Changes between Version 2 and Version 3 of netboot


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Timestamp:
Jan 25, 2008, 4:36:13 PM (11 years ago)
Author:
Daniel Kahn Gillmor
Comment:

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  • netboot

    v2 v3  
     1[[PageOutline]]
    12= netboot =
    23
    3 ''netbooting'', or ''PXE booting'' is the process of booting a computer by having the computer pull it's bootloader and operating system from over the network, as opposed to getting it from the local disk.  netbooting can be very useful in many circumstances, as the netboot images can be easily updated and maintained on the netboot server.
     4''netbooting'', or ''PXE booting'' is the process of booting a computer by having the computer pull it's bootloader and operating system from over the network, as opposed to getting it from a local disk. 
    45
    5 there are many how-tos for setting up netboot servers on the net, but here's a short cmrg how-to anyway.
     6== What is it good for? ==
    67
    7 == network booting a computer ==
     8Netbooting is useful for:
     9 * computer forensics
     10 * diskless machines
     11 * massive deployments
     12 * computer re-imaging
    813
    9 Most relatively new computers support netbooting.  What is needed is a network card that supports PXE booting, and a BIOS able to recognize the PXE-booting capabilities of the network card.  If you computer supports it, start the computer and go into the BIOS and tell it to use the network card to boot.  The computer will use bootp to obtain an IP address from a bootp (dhcp) server.  The bootp server will also instruct the machine where it's "next server" is, and a location on that server to pull the next boot image, usually a bootloader.
    1014
    11 == setting up a netboot environment ==
     15== Advantages ==
    1216
    13 Setting up a netboot environment on a lan is not that difficult, but it does require access one service that one may not always have access to: the dhcp server.  Assuming you are in control of the dhcp server on your network, here's what you need to get a netboot environment setup:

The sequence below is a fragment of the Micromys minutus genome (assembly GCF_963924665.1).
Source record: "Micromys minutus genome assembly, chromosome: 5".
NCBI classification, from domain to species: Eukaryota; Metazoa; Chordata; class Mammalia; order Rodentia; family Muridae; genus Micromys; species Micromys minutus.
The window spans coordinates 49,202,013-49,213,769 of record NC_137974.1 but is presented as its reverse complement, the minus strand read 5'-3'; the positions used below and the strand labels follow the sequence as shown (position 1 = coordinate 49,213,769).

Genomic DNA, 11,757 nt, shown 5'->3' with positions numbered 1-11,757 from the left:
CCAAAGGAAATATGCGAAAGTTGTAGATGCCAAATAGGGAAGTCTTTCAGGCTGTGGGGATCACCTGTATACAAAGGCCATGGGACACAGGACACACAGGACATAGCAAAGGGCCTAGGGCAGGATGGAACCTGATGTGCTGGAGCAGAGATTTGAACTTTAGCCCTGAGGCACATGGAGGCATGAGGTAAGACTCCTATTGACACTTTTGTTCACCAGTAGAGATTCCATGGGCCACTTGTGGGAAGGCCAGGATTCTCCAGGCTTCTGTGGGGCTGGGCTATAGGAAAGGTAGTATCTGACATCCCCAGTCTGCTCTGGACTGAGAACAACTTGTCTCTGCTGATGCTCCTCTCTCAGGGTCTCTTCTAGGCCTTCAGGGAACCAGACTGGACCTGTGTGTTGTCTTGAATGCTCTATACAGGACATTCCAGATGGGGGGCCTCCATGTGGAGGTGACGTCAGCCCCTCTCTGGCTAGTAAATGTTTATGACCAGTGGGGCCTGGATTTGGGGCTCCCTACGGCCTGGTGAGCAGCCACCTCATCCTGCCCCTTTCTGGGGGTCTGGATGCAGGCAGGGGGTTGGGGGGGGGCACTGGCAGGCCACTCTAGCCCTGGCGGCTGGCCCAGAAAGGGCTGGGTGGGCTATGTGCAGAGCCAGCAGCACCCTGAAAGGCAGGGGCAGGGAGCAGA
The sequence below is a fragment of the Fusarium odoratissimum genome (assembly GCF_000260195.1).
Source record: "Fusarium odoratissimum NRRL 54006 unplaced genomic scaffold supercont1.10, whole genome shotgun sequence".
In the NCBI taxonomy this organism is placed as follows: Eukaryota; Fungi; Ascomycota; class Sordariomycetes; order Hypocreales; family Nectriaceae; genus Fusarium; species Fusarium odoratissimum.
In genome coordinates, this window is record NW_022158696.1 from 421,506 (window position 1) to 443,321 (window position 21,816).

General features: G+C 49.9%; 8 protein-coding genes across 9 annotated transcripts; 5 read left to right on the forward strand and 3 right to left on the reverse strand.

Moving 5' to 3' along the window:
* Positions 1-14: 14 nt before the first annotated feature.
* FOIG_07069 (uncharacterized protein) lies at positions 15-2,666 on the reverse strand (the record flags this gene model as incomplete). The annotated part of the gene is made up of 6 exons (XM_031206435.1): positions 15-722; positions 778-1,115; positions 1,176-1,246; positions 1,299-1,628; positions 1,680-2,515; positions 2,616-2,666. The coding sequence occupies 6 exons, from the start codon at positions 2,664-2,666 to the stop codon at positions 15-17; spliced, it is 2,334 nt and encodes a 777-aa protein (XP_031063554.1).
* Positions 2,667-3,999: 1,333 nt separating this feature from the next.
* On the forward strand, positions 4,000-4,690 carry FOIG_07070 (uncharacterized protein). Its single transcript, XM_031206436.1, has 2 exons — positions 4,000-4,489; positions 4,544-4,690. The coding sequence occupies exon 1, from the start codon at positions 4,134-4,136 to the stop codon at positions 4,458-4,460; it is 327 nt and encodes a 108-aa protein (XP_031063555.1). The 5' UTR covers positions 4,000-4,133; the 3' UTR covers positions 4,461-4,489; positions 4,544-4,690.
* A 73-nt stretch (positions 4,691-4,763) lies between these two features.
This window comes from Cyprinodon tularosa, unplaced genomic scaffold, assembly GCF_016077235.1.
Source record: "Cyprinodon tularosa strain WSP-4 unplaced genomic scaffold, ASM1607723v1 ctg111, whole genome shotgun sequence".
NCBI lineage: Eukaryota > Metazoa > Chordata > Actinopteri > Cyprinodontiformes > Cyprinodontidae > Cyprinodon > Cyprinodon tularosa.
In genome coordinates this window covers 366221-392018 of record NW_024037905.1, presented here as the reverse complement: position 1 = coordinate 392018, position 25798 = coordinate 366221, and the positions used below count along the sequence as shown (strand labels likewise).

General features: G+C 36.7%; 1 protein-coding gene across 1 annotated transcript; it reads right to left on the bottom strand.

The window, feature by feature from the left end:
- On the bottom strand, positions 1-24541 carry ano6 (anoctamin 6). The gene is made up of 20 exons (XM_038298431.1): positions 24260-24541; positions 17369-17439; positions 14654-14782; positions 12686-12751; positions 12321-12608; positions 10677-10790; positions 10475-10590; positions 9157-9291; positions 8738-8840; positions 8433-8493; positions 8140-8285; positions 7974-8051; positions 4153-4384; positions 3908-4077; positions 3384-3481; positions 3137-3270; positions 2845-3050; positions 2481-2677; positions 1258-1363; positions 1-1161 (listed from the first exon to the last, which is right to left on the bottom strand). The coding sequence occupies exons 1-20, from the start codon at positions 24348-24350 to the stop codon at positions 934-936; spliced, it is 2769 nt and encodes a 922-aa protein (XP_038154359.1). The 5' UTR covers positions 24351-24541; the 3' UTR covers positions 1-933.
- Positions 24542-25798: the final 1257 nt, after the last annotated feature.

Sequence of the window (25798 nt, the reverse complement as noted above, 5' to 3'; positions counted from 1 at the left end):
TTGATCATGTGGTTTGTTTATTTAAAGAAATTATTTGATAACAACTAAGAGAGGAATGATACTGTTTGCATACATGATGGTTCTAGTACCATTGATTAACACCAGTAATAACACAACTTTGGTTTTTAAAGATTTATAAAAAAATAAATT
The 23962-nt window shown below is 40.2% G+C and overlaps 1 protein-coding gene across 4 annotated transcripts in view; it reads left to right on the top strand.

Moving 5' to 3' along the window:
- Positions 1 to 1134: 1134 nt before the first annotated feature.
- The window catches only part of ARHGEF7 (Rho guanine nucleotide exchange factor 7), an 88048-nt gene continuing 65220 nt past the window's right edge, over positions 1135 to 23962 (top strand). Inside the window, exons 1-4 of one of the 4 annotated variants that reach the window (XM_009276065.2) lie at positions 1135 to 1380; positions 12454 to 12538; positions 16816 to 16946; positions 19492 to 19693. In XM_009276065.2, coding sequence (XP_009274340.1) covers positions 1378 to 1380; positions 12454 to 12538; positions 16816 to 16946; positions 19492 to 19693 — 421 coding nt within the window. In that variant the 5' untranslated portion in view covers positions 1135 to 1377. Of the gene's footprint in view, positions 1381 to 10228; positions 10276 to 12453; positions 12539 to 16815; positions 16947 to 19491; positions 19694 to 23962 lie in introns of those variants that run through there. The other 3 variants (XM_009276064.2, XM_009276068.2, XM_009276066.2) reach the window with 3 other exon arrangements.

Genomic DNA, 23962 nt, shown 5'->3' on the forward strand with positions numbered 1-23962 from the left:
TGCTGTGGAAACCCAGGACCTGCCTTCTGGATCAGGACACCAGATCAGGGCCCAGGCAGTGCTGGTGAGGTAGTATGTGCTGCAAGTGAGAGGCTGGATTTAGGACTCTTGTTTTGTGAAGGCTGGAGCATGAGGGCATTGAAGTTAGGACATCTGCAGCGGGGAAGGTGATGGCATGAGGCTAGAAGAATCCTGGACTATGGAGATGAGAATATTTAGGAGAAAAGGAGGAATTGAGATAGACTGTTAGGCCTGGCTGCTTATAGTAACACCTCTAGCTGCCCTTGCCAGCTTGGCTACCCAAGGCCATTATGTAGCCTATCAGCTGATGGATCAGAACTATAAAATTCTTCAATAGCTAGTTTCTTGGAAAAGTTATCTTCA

17Advantages of netbooting over booting from local media include:
     18 * central location of images makes maintenance (backups, updates, etc) easier
     19 * no optical media is needed to try a new image
     20 * no moving parts involved on client machines
    1421
    15  * a dhcp server: there are various flavors available, but dhcp3 is the standard
    16  * a tftp server: tftpd-hpa, atftpd, etc.
     22== Disadvantages ==
     23
     24Disadvantages of netbooting over booting from local media:
     25 * security -- the booting computer must trust the network, at least for current protocols.
     26
     27
     28== How does it work? ==
     29
     30Most relatively new computers support netbooting.  What you need is:
     31 * a network card that supports PXE booting, and
     32 * a BIOS able to recognize the PXE-booting capabilities of the network card.
     33
     34Most recent computers which have built-in ethernet ports support netbooting, though they might not call it that explicitly in the BIOS.
     35
     36If you computer supports it, you just need to start the computer, go into the BIOS and tell it to use the network card to boot.
     37
     38The client will use BOOTP or DHCP to obtain an IP address from the network.  The BOOTP or DHCP server will also instruct the client where its "next server" is, and a location on that server to pull the next boot image, usually a bootloader.  The client's BIOS then pulls in this second image via [WikiPedia:TFTP].
     39
     40== Setting up a netboot environment ==
     41
     42Setting up a netboot environment on a LAN is not difficult, but it does require control over one service you might not have access to: the dhcp server.  Assuming you are in control of the DHCP server on your network (or no DHCP server already exists), here's what you need to get a netboot environment setup:
     43
     44 * a DHCP server: there are various flavors available, but [DebianPackage:dhcp3-server] is the standard
     45 * a TFTP server: tftpd-hpa, atftpd, etc.
    1746 * a network bootloader: pxelinux, pxegrub, etc.
    1847 * a network bootable OS image: